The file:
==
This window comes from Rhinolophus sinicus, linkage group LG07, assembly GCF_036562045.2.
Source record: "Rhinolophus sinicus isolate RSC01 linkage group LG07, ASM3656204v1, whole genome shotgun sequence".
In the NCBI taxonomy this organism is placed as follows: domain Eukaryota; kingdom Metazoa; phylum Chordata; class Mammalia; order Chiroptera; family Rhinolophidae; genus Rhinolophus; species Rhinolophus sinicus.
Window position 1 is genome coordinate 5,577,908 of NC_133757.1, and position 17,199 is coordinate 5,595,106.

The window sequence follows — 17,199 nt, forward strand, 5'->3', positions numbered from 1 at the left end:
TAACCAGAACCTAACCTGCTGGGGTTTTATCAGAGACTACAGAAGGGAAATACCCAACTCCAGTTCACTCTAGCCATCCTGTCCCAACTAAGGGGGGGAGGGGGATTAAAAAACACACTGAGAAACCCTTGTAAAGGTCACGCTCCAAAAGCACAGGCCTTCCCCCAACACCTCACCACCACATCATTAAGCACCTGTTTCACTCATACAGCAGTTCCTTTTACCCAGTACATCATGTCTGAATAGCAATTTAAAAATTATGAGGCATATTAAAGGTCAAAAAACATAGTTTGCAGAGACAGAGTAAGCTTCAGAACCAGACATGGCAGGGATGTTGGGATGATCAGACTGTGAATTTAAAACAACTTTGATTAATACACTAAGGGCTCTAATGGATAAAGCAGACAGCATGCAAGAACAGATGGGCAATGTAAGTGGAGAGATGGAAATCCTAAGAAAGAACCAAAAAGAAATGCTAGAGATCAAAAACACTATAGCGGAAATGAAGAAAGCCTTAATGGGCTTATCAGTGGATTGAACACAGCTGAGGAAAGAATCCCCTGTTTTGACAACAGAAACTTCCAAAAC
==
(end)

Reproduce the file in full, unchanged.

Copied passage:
This window comes from Rhinolophus sinicus, linkage group LG07, assembly GCF_036562045.2.
Source record: "Rhinolophus sinicus isolate RSC01 linkage group LG07, ASM3656204v1, whole genome shotgun sequence".
In the NCBI taxonomy this organism is placed as follows: domain Eukaryota; kingdom Metazoa; phylum Chordata; class Mammalia; order Chiroptera; family Rhinolophidae; genus Rhinolophus; species Rhinolophus sinicus.
Window position 1 is genome coordinate 5,577,908 of NC_133757.1, and position 17,199 is coordinate 5,595,106.

The window sequence follows — 17,199 nt, forward strand, 5'->3', positions numbered from 1 at the left end:
TAACCAGAACCTAACCTGCTGGGGTTTTATCAGAGACTACAGAAGGGAAATACCCAACTCCAGTTCACTCTAGCCATCCTGTCCCAACTAAGGGGGGGAGGGGGATTAAAAAACACACTGAGAAACCCTTGTAAAGGTCACGCTCCAAAAGCACAGGCCTTCCCCCAACACCTCACCACCACATCATTAAGCACCTGTTTCACTCATACAGCAGTTCCTTTTACCCAGTACATCATGTCTGAATAGCAATTTAAAAATTATGAGGCATATTAAAGGTCAAAAAACATAGTTTGCAGAGACAGAGTAAGCTTCAGAACCAGACATGGCAGGGATGTTGGGATGATCAGACTGTGAATTTAAAACAACTTTGATTAATACACTAAGGGCTCTAATGGATAAAGCAGACAGCATGCAAGAACAGATGGGCAATGTAAGTGGAGAGATGGAAATCCTAAGAAAGAACCAAAAAGAAATGCTAGAGATCAAAAACACTATAGCGGAAATGAAGAAAGCCTTAATGGGCTTATCAGTGGATTGAACACAGCTGAGGAAAGAATCCCCTGTTTTGACAACAGAAACTTCCAAAAC